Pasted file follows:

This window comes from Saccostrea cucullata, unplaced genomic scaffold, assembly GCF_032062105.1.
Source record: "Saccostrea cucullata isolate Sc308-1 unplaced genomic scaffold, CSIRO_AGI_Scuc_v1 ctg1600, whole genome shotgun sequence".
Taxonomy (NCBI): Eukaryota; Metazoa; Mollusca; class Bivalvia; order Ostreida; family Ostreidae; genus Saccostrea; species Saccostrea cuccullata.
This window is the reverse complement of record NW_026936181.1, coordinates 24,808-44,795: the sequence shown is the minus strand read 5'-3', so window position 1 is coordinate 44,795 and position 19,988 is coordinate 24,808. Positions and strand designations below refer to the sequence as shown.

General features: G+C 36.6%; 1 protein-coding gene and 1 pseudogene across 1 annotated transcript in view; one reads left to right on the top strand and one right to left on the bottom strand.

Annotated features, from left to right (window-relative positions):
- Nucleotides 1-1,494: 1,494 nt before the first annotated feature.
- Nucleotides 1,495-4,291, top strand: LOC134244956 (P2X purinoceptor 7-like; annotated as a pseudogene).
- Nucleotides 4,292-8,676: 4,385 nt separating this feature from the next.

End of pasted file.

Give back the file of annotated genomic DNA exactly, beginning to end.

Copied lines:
This window comes from Saccostrea cucullata, unplaced genomic scaffold, assembly GCF_032062105.1.
Source record: "Saccostrea cucullata isolate Sc308-1 unplaced genomic scaffold, CSIRO_AGI_Scuc_v1 ctg1600, whole genome shotgun sequence".
Taxonomy (NCBI): Eukaryota; Metazoa; Mollusca; class Bivalvia; order Ostreida; family Ostreidae; genus Saccostrea; species Saccostrea cuccullata.
This window is the reverse complement of record NW_026936181.1, coordinates 24,808-44,795: the sequence shown is the minus strand read 5'-3', so window position 1 is coordinate 44,795 and position 19,988 is coordinate 24,808. Positions and strand designations below refer to the sequence as shown.

General features: G+C 36.6%; 1 protein-coding gene and 1 pseudogene across 1 annotated transcript in view; one reads left to right on the top strand and one right to left on the bottom strand.

Annotated features, from left to right (window-relative positions):
- Nucleotides 1-1,494: 1,494 nt before the first annotated feature.
- Nucleotides 1,495-4,291, top strand: LOC134244956 (P2X purinoceptor 7-like; annotated as a pseudogene).
- Nucleotides 4,292-8,676: 4,385 nt separating this feature from the next.